What are some of the best books on graph theory, particularly directed towards an upper division undergraduate student who has taken most the standard undergraduate courses? I'm learning graph theory as part of a combinatorics course, and would like to look deeper into it on my own. Thank you.
Diestel's Graph Theory (which has a "free preview" online) is presented as a graduate textbook, but it does not really have any prerequisites.
It goes quite deep in some parts, and includes material (such as the chapter on the graph minor theorem) that you won't find in other textbooks. Some proofs have a sort of "how would someone ever think of that?" feel, but this may have been remedied in the fourth edition (I have the third).
The best introduction I could recommend for truly beginners is not a whole book on graph theory but A Walk Through Combinatorics, from Miklos Bona it has a large part of the book devoted to graph theory, from the very basics up to some intro to Ramsey theory
Doug West, Introduction to Graph Theory. Rigorous but readable, proof based rather than simply descriptive, but the proofs are explanatory rather than simply justification of truth (by any arbitrary means). Even so may not be the best total beginner's book.
I learned graph theory from the inexpensive duo of Introduction to Graph Theory by Richard J. Trudeau and Pearls in Graph Theory: A Comprehensive Introduction by Nora Hartsfield and Gerhard Ringel. Both are excellent despite their age and cover all the basics. They aren't the most comprehensive of sources and they do have some age issues if you want an up to date presentation, but for the basics they can't be beat.
There are lots of good recommendations here, but if cost isn't an issue, the most comprehensive text on the subject to date is Graph Theory And Its Applications by Jonathan Gross and Jay Yellen. This massive, beautifully written and illustrated tome covers just about everything you could possibly want to know about graph theory, including applications to computer science and combinatorics, as well as the best short introduction to topological graph theory you'll find anywhere. If you can afford it, I would heartily recommend it. Seriously.
I enjoyed Alan Tucker's Applied Combinatorics. It's split into two sections:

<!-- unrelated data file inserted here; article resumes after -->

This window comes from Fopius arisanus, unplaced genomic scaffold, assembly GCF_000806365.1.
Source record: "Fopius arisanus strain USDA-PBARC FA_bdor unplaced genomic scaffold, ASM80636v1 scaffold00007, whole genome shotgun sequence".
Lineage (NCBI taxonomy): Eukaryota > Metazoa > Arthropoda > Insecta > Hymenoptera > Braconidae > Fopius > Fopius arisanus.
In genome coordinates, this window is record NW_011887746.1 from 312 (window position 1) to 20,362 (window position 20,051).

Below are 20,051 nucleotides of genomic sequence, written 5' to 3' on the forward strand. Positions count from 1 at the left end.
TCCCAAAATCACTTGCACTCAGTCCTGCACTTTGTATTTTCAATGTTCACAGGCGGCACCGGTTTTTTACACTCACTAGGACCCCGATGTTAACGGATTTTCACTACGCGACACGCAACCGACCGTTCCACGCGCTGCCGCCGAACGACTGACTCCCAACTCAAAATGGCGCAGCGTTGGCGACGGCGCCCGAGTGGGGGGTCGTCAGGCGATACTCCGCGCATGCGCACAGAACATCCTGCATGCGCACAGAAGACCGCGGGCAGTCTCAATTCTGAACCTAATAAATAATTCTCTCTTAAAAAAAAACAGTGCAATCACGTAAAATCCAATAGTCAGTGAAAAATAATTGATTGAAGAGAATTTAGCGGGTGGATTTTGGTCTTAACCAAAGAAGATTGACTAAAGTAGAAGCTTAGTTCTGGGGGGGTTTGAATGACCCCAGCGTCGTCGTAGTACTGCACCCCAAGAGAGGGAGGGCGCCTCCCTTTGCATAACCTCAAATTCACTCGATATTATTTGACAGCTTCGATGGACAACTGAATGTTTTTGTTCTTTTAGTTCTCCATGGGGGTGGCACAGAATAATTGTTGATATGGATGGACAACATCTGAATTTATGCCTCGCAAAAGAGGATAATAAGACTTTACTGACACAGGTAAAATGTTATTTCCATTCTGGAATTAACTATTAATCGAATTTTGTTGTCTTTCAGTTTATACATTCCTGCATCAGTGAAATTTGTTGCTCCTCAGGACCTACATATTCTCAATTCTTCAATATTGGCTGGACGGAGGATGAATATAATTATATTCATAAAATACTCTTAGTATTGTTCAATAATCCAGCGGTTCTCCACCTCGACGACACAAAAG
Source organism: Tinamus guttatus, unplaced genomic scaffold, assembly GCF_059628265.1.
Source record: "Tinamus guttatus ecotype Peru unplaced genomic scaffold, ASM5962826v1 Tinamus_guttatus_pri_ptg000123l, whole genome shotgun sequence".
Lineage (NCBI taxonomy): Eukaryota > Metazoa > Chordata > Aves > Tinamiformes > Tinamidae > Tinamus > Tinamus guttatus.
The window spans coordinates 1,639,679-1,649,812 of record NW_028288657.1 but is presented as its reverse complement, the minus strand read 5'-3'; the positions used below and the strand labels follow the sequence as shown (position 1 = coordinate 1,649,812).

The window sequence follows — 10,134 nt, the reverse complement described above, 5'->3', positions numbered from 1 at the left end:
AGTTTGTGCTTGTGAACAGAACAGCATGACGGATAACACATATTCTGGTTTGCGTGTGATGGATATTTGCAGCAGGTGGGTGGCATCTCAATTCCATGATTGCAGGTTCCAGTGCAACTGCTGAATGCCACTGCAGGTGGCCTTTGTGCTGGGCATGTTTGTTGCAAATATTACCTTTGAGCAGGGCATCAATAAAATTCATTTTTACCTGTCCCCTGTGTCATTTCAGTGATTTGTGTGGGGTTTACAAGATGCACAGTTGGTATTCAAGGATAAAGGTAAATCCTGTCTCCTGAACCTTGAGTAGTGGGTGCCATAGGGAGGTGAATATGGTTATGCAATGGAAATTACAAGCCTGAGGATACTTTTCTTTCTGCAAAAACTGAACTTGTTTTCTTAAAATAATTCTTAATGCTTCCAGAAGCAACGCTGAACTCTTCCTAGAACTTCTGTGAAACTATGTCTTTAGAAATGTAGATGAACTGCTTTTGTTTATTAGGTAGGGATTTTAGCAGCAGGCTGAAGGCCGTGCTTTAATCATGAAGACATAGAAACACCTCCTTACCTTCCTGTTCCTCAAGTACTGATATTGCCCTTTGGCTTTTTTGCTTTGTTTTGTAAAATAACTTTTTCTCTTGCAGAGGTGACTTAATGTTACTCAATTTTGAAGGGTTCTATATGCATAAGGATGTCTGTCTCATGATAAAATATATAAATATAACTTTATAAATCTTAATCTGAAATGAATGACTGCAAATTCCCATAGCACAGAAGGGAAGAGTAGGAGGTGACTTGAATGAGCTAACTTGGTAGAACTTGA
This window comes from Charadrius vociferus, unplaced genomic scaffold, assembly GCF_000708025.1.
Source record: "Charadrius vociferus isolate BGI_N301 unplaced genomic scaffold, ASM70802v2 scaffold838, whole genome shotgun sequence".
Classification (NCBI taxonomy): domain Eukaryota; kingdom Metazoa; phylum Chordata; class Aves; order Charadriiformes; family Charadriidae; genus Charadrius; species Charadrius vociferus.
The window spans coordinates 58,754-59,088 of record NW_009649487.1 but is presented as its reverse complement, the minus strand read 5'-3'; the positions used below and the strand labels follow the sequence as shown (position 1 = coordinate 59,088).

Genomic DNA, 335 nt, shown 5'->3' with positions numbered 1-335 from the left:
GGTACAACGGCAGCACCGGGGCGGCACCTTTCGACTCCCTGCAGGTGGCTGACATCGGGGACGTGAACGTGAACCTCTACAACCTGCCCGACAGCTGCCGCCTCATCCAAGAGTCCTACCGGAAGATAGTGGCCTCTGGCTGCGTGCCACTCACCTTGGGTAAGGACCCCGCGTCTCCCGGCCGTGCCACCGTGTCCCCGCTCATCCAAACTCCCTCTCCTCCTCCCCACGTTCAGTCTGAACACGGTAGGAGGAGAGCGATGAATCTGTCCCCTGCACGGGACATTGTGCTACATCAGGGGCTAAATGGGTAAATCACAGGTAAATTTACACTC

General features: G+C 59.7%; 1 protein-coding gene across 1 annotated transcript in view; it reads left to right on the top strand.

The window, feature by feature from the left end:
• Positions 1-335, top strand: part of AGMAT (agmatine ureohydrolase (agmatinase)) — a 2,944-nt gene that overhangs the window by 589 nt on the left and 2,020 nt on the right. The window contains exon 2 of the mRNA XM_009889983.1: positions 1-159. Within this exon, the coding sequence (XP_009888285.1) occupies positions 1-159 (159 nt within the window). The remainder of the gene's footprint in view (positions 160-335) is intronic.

- Graph Theory
The first half covers things like coloring theorems, cycles, and all that stuff. The second half is all about generating functions, counting sets, etc.
I found the book to be pretty readable. There are a lot of problems to work, which was nice.
Pearls in Graph Theory: A Comprehensive Introduction by Nora Hartsfield and Gerhard Ringel.
I used this book to teach a course this semester, the students liked it and it is a very good book indeed. The book includes number of quasiindependent topics; each introduce a brach of graph theory. It avoids tecchnicalities at all costs. I would include in the book basic results in algebraic graph theory, say Kirchhoff's theorem, I would expand the chapter on algorithms, but the book is VERY GOOD anyway.
I like Bollobás's Modern Graph Theory in the Springer GTM series. It is a bit dense, but worth chewing on.
Graph and Digraphs, 5th edition, by Chartrand, Lesniak, and Zhang. It is a graduate level text and gives a good introduction to many different topics in graph theory.
graph theory by Narsingh Deo, PHI publication.
Here is Vadim Lozin's graph theory course. (Available for free from university of Warwick website )
It starts from scratch and most of theorems are prooved. I think it's pretty clear with many content.
It's not a book, but i hope it can help you.
Graph Theory: Modeling, Applications, and Algorithms by Geir Agnarsson and Raymond Greenlaw is a really good book. see this discussion for reference.
For advanced readers,
Graph Theory by Frank Harary
I've enjoyed Introduction to Graph Theory by Wilson. Older version can be obtained for less than $5.